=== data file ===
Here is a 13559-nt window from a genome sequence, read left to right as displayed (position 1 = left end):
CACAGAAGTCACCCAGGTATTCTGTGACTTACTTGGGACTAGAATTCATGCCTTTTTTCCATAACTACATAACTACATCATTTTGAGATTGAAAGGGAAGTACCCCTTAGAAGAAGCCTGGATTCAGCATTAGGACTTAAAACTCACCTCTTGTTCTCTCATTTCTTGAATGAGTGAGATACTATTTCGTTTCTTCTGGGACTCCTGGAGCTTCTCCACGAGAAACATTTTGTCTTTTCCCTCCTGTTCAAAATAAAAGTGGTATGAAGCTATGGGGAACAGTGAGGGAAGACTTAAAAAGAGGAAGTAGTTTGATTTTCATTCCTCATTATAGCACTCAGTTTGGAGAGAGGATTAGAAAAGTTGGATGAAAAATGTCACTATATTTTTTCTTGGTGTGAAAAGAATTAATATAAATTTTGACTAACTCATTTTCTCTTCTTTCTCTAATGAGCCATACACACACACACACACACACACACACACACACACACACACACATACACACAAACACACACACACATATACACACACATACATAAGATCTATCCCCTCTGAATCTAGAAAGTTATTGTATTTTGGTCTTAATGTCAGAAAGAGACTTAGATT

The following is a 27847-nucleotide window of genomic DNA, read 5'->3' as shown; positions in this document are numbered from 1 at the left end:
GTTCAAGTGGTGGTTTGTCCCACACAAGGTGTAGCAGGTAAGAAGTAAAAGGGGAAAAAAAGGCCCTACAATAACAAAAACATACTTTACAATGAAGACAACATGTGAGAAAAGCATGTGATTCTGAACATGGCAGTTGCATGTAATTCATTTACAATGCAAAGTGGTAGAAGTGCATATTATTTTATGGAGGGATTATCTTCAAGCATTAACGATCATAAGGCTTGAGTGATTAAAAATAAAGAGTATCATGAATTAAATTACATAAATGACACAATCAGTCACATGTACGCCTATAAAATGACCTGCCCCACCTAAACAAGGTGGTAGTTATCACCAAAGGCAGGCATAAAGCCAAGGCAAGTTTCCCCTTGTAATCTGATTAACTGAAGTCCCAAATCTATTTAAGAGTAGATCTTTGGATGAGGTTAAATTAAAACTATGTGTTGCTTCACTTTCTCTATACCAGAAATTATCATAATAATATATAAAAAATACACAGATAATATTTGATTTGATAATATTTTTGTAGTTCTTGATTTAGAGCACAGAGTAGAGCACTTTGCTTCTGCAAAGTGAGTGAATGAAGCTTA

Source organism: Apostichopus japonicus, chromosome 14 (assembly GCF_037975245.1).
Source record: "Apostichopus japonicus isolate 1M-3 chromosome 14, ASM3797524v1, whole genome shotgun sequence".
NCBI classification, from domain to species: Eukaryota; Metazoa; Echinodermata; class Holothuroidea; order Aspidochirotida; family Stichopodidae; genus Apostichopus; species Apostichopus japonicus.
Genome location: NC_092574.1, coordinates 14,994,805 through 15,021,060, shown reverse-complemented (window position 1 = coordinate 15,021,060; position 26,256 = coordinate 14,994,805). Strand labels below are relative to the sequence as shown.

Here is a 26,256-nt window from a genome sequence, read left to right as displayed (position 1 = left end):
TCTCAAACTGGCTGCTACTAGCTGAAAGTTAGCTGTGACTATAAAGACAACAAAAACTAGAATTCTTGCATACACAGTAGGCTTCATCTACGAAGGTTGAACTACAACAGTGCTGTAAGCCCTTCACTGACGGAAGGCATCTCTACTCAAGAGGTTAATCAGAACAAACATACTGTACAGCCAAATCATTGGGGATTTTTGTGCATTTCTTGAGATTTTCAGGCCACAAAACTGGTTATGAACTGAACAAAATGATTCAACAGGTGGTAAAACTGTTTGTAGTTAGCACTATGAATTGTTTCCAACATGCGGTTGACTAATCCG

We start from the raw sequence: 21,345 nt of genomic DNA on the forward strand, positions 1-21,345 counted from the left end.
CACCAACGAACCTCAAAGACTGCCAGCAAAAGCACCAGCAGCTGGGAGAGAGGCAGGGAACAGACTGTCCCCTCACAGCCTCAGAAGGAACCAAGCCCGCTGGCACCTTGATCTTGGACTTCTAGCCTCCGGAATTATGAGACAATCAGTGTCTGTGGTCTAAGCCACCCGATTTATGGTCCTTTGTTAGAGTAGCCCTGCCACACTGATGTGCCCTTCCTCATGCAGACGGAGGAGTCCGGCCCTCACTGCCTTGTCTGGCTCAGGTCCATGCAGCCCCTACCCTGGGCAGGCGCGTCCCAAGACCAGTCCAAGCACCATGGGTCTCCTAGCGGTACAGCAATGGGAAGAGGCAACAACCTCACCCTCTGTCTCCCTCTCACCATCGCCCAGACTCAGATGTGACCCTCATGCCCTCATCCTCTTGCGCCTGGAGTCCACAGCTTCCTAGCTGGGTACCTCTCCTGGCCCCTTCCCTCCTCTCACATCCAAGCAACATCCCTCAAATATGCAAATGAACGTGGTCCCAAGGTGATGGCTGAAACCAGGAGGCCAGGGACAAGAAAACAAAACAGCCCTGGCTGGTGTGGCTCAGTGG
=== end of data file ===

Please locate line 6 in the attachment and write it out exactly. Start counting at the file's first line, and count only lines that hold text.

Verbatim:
Source record: "Apostichopus japonicus isolate 1M-3 chromosome 14, ASM3797524v1, whole genome shotgun sequence".